You can’t force anyone to buy from you, but you can plant the right emotional and logical seeds to grow in their own minds, so they come to their own conclusion that your offerings are their best choice.

As mentioned earlier, the emotional aspects of a buying decision can affect and inform the logical ones. Let’s say I’ve always wanted a red Ferrari. If Ferrari advertises its multiple safety features, well, I must now go out and buy one, because who wants to drive an unsafe car, right?

Or maybe I’ve been thinking about doing a kitchen renovation, but have been delaying that project due to cost, and anticipation of all the hassles. But then I come across a bank ad for home renovation loans that says, “Stop putting it off and start showing it off.” So I float into a daydream about the oohs-and-aahs of friends and family invited to my new kitchen. A discounted loan rate in the ad makes me feel smart for finding a good deal.

Remember that people are more likely to pay attention, take action, and work through obstacles when they’ve been put into an emotional state.

Nike’s famous tagline, “Just Do It,” isn’t about the quality of their product’s materials or workmanship. It’s about the higher values of athleticism and achievement that they share with their buyers. That creates a bond, and that bond, in the marketing world, is golden.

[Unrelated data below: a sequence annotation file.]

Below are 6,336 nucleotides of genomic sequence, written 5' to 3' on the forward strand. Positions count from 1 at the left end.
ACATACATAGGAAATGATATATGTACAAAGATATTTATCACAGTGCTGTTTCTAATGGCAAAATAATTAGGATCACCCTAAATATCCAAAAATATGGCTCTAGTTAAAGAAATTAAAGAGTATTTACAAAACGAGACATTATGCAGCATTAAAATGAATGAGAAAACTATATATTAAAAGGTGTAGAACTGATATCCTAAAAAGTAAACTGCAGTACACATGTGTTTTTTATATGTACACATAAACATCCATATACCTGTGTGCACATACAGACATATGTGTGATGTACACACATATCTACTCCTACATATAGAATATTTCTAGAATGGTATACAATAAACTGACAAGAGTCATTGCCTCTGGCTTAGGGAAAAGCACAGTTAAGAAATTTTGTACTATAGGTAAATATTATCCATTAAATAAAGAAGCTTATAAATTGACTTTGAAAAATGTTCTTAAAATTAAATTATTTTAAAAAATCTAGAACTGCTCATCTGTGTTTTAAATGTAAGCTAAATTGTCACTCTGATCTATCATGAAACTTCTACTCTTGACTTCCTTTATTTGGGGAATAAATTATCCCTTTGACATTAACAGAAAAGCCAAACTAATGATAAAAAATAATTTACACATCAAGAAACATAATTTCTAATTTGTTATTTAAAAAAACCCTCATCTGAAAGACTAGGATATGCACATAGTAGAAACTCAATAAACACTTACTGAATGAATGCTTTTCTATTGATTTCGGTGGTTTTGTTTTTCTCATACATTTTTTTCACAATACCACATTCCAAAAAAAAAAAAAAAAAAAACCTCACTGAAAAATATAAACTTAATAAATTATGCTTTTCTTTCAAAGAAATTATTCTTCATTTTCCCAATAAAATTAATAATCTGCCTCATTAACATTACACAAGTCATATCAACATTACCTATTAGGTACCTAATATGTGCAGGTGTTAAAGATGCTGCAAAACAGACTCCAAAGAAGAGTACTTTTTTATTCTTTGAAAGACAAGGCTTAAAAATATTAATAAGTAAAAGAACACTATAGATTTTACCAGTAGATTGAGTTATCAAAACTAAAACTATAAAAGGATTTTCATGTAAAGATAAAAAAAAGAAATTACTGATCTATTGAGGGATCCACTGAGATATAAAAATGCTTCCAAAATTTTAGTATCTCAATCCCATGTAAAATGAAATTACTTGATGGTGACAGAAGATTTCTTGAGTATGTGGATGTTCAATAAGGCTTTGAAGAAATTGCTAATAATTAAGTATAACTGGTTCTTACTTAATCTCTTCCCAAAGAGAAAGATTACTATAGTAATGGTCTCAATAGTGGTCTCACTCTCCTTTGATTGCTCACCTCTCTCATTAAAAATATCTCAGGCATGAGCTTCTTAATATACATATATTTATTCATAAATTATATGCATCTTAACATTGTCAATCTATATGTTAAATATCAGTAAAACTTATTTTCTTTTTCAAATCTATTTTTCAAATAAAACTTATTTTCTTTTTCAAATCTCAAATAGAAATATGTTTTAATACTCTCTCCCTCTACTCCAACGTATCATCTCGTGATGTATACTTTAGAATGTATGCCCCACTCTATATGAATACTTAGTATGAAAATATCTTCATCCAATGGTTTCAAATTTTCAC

Even most B2B purchases have an emotional component. A corporate buyer feels good after making a cost-effective, analytics-based purchase. A middle manager worries that making the wrong outsourcing decision will make them look bad to their boss.

Do you remember the term ‘cognitive dissonance’ from freshman psych? It refers to harboring two thoughts that are in conflict with each other, thereby creating stress. For example, “my personal info is online” and “hackers are out there.” Identity theft services offer to reduce the external (logical) threat, and by extension, the internal (emotional) dissonance and anxiety.

In Conclusion

If you work diligently at appealing to the eye, the mind, and the heart separately, you may eventually come to realize that they are all part of the same organic approach.

Also, I know that we’ve been talking about buyers and sellers as if they were two different species. But of course, we are all buyers, and we are all sellers, and awareness and integration of both mindsets can be particularly revealing and helpful.

The most important insight of all, I’ve found, is that in one way or another … we are all in the persuasion business.


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Tom TortoriciAbout the Author: Tom Tortorici is an Atlanta copywriter and web content writer who helps companies make a genuine connection with their audience. His classes and conference presentations have focused on how writing, strategy and design can work together to grab attention and interest even among readers with short attention spans. In addition to working directly with businesses, Tom regularly partners with web designers and marketing agencies.